Bureus was not the only one in his time studying in runes, because his Danish contemporary Ole Worm took up the same work in his own country. The two had many things incommon and knew eachother. On the origin of the runes the men didn’t agree and there was a fierce series of publications in which the two attack eachother.
As for Northern mythology, Flowers suggests that Bureus and Worm may have know Grammaticus (as I wrote in my other article Tycho Brahe definately had a copy) and also may have possessed or at least seen copies of the Eddas. Both were in a good position for that, since both have been royal antiquarians.younger Danish Furthork and Bureus runic alphabet
The original language
The Runa: ABC-boken already shows a bit of Bureus esoteric runology. As you can see in the image, Bureus has one rune less than the younger Danish futhark. Bureus wanted/needed to come to the magical number of 15 runes, in order to be able to make three divisions of five runes. Also Bureus exchanged the “Lagher” and “Man” runes. Also he said that the ‘upsidedown’ man-rune is the same as the “Rodhur” rune, so he could leave it away.
According to Flowers the first group of five runes referred to the progenitor, the second to the generation and the last to the generated, thus God, creator, creation, quite a Hermetic idea. Bureus called his runes “Adalrunor” or “noble runes”. Every rune has a specific meaning, just like with the other futharks that we know
Bureus’ runes don’t always really look like the originals. His row looks mostly like the younger Danish futhark. According to Karlsson Bureus used the so-called “Hälsinge” runes to form his own futhark. The Hälsinge runes are ‘staveless’ runes. They seem to be a simplification of the younger (Danish) futhark. The image on the left shows the Hälsinge futhark. The black lines are the actual runes, the grey parts are used to show what comparable rune of the younger Danish furthark corresponds with the Hälsinge rune. Bureus must have had seen different kinds of runes and have known that there are more futharks, but you can imagine that with so simple runes, he could easily ‘re-invent’ the complete runes according to his own wish.
I already mentioned a few ‘colleagues’ of Bureus. Especially Postel was obsessed by the search for the original (or perfect) language. Several people were of the opinion that the entire world had one language before the confusion at the tower of Babel. Then everybody got a different language so nobody could understand the other. For many Renaissance people the original language was the language of the Old Testament (and the Kabbalah): Hebrew. Postel wrote a book how the entire Hebrew script came from the single (and smallest) letter Yod. Also common was the idea that Japhet, a son of Noah, was the last man to possess the original language, so often you will read about the Japhetian language or the sons of Japheth (descendents or the race or the initiated, whatever they meant who still possess the original language). Another thing is that the original language came from the original land. These two things where not necessarily connected, but often they were. In the case of Bureus, this original land was Plato’s Atlantis and this land was his beloved Scandinavia. Not only Bureus had this idea though, just think about ‘Ultima Thule’ which is also supposed to be in the far North. But to come back to the original language, Bureus had filtered out the original rune alphabet (however he addopted this in his own system) which Flowers calls “The Swedish ordering”, but Bureus rune-row reminds me more of the younger Danish futhark as we saw.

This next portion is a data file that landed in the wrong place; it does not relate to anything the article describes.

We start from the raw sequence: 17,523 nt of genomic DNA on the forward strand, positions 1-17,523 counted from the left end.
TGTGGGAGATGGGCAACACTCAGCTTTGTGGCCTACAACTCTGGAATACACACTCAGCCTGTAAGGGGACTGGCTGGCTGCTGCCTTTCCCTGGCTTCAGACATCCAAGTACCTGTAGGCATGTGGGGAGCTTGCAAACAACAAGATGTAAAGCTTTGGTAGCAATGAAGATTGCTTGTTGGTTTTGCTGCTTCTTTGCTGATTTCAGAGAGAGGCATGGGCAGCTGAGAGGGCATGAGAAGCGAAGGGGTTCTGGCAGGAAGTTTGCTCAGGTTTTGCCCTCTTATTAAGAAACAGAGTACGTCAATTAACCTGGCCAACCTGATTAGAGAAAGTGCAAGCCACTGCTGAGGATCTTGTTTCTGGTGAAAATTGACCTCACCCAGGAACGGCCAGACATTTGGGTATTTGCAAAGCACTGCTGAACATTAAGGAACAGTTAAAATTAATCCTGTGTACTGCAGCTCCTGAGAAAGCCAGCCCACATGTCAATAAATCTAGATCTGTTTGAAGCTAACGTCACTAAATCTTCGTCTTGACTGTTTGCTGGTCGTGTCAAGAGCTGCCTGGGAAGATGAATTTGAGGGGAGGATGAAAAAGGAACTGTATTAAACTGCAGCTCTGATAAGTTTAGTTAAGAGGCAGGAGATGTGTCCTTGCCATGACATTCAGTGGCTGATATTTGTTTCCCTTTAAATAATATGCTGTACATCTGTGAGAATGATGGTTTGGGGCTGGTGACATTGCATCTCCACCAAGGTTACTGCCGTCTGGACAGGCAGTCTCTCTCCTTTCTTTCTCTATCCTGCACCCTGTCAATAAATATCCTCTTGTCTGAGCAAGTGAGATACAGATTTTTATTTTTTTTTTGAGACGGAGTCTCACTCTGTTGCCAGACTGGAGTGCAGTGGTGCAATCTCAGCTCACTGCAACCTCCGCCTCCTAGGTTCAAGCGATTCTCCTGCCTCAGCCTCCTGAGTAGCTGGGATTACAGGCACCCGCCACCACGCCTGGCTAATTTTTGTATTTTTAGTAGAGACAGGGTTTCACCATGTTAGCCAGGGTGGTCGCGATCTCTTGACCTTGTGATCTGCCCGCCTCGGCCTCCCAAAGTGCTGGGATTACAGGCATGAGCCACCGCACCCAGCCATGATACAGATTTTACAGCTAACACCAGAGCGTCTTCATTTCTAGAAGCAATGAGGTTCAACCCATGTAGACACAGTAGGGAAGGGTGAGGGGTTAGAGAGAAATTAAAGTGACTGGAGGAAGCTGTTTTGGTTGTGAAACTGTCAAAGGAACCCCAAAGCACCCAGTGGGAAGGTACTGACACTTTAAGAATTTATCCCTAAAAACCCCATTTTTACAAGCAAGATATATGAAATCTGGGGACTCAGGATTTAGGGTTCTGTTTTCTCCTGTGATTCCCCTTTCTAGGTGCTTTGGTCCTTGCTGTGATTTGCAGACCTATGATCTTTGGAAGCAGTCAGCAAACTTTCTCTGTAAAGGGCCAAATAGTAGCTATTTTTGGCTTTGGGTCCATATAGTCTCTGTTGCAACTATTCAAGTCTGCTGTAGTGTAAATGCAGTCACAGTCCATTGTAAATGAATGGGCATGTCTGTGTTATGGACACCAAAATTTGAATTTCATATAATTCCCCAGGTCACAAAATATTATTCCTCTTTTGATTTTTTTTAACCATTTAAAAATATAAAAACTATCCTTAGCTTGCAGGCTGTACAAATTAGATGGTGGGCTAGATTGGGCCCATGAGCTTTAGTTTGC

Let me quote Åkerman about all this: “Scandinavia was the land of the Hyperboreans who had migrated to the Baltic shores before the fall of the Tower of Babel and who thereafter possessed the original, uncorrupted culture and spirituality of mankind. The name Scandinavia itself had dirived from Noah’s son and grandson Japheth and Ashkenaz (giving them the name Skanzea)” (Expulsion p. 177/8).
(“Baltic” are the lands around the Baltic sea, by the way, usually the Scandinavian countries are meant.) She writes almost the same in Rose Cross (p. 28): “Adressing himself to the Rosicrucians, Johannes Bureus proclaimed in his FaMa e sCazIa reDUX (1616) that the north was distinct in culture and knowledge, that much of this Hyperborean tradition was preserved in the Gothic-Scandinavian Runes, and that a northern wisdom existed that could ensure salvation to those who sought it.”
Bureus wrote more than one reaction to the Rosicrucian manifestoes, Åkerman refers to one of them in this last quote.
Primeval Northern land
Åkerman again: “Bureus in 1612 began to focus on Zamolxes, the Gothic legislator, who as a northern philosopher in 530 B.C. had brought a magical potion, the “pharmakon”, to Italy. In his ethnographic studies, Bureus then sought to clarify precisely the knowledge with which Abaris, the northern Thracian sage, had influenced Pythagoras.” (Rose Cross p. 31). Bureus shared these ideas with the Rosicrucians, but however they too were looking for Hyperborean knowledge, they did not agree with Bureus. Also the Confessio Fraternitates (the second Rosicrucian manifesto) speaks about the Rosicrucian (i.e. original) language, but Bureus’ claims that this is the runic language was not an idea that was received with open arms.
But, Bureus also had ideas that were shared with others, or in this case it may be better to say that he took it over from someone else. Bureus had extensively studied Postel and he took over many of Postel’s ideas, but changed them according to his own ideas. An idea of Postel was that ancient Sibyls gave the original Knowledge to people like Pythagoras. “Yohannes Bureus, the Swedish antiquarian and teacher of Gustav Adolf, worked as a royal archivist and found much inspiration in the French visionary Guillaume Postel’s cosmographic ideas on the northern spread of the Hyperborean peoples. He was particularly interested in Postel’s claims concerning the double sources of prophecy: that the Old Testament prophets are completed by the Sibylline oracles, and of the prophetic role of Alruna, the northern Sybil, who like the Celtic druids had been revered for her great visionary powers. Alruna was born in 432 BC and Bureus believed she knew the great Thracian Sibyls, Latona, Amalthea, and Acheia.” (quote). And so we come to the next paragraph.